Parkinson disease is a progressive degenerative disorder that presents loss of dopaminergic neurons in the substantia nigra [67-73] as well as failure in autophagic degradation of dysfunctional mitochondria [74-79] and misfolding of alpha-synuclein [80-82]. Many progresses, also thanks to the functional models developed, has been made for contrasting this pathology, however l-DOPA based treatment on long terms causes many sides effects as well as desensitization to drug response [67-70, 83, 84]. Many attempts have been made in order to find possible alternative treatments, such as use for example use of urocortin that was able to revert lesion-induced deficit in a rat PD model [85, 86]; another example is genipin that was able to protect N2a cells upon 6-OHDA induced cytotoxicity [87].

Here we investigate a possible involvement of p73 in this disease. Taking into account the prominent role that this transcription factor covers in brain development and degeneration, we investigated whether possible connections between p73 function and PD exists, focusing on influences on tyrosine hydroxylase levels, since this enzyme is necessary for dopamine synthesis [88-90].


Tyrosine hydroxylase promoter contains putative responsive elements for p73

We investigated the possibility that tyrosine hydroxylase (Th) could be a direct p73 transcriptional target. To this end we analyzed its promoter, screening for possible p73 responsive elements by using TFBIND (Transcription Factor Binding site) [91], TRED (Transcriptional Regulatory Element Database) [92, 93] and MatInspector (Genomatix) [94] and checked for congruency between the two prediction systems. In Figure 1, a schematic result of possible responsive elements identified by the programs is depicted.

Th promoter encodes for putative p73 responsive elements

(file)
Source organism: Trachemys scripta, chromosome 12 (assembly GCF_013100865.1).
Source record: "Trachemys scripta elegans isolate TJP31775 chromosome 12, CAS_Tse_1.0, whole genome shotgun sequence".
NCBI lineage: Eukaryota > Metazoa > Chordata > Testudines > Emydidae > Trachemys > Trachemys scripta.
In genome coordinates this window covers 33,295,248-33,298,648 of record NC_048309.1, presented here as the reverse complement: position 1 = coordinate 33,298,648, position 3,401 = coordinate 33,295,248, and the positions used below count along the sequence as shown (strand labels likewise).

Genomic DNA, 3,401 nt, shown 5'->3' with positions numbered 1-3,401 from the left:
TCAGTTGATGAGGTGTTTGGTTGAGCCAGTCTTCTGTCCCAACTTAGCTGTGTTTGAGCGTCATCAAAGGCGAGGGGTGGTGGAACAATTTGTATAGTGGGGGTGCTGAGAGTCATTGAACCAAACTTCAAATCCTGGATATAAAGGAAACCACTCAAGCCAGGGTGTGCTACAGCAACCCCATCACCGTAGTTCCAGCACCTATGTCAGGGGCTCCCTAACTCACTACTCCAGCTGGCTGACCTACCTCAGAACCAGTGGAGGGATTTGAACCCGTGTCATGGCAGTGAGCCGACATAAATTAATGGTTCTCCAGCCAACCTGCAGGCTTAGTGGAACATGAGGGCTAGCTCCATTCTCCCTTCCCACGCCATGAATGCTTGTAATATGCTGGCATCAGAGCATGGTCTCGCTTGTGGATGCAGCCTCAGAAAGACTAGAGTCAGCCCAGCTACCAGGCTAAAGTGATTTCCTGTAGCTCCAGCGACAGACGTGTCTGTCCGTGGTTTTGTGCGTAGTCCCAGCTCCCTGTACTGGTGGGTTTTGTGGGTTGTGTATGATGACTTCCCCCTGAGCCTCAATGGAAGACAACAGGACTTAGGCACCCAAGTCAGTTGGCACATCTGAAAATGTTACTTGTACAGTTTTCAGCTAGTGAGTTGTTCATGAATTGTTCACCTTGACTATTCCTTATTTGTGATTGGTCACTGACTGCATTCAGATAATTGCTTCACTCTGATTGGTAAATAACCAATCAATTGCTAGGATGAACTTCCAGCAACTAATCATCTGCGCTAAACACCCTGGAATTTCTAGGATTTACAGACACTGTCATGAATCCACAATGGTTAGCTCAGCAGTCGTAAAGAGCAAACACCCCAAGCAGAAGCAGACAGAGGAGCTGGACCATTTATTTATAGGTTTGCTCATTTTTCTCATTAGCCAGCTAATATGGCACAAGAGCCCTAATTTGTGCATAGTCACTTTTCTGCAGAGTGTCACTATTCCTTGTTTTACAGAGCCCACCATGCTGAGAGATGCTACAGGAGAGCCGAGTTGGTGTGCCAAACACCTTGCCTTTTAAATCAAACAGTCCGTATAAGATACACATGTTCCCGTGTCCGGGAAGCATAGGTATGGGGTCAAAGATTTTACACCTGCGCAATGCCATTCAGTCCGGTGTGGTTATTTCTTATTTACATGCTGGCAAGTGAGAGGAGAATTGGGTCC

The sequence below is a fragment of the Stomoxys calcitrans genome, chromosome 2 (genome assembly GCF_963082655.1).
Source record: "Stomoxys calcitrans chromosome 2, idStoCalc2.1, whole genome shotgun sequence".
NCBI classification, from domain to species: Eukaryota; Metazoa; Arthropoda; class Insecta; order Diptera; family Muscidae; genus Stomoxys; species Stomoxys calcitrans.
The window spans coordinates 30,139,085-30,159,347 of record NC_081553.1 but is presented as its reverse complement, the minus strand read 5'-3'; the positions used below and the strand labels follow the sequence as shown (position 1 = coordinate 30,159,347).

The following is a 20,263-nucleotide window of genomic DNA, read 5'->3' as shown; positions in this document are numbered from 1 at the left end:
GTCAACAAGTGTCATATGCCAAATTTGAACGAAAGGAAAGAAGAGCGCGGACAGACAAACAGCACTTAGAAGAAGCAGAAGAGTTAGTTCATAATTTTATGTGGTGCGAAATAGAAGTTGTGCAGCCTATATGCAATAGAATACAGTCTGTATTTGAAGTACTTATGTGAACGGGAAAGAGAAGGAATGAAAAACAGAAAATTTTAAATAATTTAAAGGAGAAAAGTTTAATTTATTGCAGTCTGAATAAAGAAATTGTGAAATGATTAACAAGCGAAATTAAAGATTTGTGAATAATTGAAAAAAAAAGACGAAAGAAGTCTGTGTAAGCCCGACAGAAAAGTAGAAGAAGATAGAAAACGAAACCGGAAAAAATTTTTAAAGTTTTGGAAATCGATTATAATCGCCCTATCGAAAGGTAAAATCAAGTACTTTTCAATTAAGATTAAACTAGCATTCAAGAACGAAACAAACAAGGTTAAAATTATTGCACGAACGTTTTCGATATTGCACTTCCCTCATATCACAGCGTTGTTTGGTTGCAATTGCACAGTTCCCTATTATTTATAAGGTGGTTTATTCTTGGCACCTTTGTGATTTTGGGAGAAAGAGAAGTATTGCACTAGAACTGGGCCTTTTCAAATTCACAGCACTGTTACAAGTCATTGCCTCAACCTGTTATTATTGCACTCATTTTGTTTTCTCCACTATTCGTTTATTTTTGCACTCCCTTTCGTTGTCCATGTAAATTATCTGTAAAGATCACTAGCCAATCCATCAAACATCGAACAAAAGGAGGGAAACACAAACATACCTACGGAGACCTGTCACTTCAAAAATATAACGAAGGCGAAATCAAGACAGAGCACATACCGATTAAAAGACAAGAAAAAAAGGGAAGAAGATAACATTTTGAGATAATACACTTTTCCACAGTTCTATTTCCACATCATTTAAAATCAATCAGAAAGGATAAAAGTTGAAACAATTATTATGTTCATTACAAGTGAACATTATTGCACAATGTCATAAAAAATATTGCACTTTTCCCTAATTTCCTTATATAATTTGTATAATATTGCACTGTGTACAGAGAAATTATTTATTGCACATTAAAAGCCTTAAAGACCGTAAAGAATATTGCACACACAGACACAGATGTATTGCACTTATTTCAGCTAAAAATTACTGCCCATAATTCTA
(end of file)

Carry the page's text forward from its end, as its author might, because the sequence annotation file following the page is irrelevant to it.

Figure 1. Th promoter encodes for putative p73 responsive elements. Schematic representation of the p73 responsive elements in the promoter region of mouse tyrosine hydroxylase. Sequences with confidence of prediction ≥90% and indentified by all the predictive programs are reported, along with their sequence and position upstream than ATG start site.

Tyrosine hydroxylase expression correlates with p73 levels

Next, we wanted to check whether p73 could influence levels of Th. We used as initial system, primary cerebellar granule cells (CGN) that have been already used in in vitro models of Parkinson Disease (PD) [95, 96]. We transiently transfected these cells with a plasmid encoding for human TAp73β or siRNA for p73. We observed, by real-time PCR, that upon overexpression of TAp73β, levels of Th were increased of about 10 times. Moreover, knock down of p73 was leading to a reduction of around 50% in tyrosine hydroxylase levels (Figure 2A). We also confirmed transfection efficiency, even in this case by real-time PCR (Figure 2B).

Tyrosine hydroxylase levels correlates with p73

Figure 2. Tyrosine hydroxylase levels correlates with p73. CGN primary cells were transiently transfected (as indicated) and 48 hours later, collected and processed. Real-time PCR result of Th levels (A) and of p73 levels (B) are depicted. Experiment has been reproduced at least 3 times (data are represented as mean +/− SD).